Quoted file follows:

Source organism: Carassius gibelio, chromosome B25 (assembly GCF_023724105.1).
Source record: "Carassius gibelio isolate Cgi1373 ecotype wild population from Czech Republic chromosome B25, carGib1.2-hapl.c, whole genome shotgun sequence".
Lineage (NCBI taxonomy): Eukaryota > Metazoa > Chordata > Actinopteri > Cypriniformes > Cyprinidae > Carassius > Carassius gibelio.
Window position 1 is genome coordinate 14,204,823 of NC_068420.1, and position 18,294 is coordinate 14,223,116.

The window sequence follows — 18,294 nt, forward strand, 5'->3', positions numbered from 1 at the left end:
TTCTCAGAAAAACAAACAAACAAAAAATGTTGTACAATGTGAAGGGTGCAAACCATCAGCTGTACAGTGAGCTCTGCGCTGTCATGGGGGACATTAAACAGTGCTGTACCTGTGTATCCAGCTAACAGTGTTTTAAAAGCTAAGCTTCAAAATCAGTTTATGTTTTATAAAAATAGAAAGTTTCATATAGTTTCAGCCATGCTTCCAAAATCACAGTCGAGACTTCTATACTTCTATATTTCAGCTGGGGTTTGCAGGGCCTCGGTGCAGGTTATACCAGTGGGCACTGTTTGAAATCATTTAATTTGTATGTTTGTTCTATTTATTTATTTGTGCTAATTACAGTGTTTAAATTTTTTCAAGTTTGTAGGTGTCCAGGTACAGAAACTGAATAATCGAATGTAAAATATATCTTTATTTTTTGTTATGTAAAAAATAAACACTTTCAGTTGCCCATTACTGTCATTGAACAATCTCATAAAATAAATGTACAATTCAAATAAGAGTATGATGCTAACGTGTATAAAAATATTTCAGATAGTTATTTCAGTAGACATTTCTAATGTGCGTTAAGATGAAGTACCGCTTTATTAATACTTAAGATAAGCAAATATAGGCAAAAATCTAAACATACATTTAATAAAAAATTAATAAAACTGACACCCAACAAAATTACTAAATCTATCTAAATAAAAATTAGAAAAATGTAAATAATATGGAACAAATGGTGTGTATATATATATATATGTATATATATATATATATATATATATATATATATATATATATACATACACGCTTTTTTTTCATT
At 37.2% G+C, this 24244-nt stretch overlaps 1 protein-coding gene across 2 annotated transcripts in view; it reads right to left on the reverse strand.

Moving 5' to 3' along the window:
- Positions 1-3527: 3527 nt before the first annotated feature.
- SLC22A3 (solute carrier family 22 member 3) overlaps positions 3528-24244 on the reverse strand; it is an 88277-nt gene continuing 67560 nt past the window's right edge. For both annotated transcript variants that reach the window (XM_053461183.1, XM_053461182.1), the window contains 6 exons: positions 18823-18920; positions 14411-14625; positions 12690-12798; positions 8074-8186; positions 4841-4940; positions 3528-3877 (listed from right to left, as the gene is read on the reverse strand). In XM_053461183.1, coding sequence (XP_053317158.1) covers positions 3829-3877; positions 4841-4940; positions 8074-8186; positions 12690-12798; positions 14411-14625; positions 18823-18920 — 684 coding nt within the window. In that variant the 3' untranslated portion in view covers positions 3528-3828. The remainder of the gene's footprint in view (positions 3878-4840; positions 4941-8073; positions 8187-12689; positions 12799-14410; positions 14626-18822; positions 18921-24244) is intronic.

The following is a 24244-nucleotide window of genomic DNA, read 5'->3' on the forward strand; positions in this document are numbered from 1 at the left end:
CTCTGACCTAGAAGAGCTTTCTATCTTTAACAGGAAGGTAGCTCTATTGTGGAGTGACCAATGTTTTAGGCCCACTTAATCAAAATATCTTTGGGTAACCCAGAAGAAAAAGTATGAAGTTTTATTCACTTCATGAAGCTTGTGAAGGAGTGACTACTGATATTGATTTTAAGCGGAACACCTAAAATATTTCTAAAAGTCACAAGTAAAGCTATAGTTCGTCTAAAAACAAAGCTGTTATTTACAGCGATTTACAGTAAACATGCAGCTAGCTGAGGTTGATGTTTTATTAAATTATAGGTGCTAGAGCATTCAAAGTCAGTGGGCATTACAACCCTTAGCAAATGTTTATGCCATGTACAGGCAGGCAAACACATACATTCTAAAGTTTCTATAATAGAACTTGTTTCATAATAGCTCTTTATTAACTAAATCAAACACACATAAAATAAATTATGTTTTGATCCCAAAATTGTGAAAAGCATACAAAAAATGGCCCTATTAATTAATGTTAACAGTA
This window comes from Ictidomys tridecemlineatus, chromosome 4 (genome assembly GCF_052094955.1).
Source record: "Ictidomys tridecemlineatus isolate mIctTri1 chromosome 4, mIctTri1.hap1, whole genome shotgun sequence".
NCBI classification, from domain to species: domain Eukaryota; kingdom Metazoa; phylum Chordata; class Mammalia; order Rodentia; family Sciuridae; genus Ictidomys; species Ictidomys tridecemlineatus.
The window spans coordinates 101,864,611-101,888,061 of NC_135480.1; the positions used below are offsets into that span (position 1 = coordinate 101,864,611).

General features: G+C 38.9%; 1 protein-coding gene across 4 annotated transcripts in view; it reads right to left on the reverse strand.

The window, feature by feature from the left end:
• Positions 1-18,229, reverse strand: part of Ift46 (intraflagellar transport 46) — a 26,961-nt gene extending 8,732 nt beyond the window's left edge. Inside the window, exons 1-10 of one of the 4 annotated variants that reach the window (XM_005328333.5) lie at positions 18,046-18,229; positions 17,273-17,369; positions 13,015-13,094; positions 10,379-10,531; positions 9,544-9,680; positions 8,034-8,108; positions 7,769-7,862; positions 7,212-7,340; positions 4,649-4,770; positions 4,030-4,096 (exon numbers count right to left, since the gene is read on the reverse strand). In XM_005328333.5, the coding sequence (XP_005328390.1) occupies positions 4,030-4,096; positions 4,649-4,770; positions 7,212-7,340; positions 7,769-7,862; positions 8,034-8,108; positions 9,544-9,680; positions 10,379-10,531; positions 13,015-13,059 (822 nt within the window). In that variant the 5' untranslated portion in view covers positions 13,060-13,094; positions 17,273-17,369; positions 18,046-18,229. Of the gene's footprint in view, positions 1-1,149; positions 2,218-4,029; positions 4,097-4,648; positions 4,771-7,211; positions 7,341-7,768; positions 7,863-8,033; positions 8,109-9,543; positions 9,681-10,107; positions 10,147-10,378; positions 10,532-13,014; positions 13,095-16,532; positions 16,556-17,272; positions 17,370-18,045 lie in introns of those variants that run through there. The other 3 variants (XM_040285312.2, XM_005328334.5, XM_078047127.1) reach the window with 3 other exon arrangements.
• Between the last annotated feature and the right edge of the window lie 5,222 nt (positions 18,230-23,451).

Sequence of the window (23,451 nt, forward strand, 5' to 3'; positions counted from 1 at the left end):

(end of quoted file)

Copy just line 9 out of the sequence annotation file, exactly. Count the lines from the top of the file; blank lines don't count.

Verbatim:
- Positions 1-3527: 3527 nt before the first annotated feature.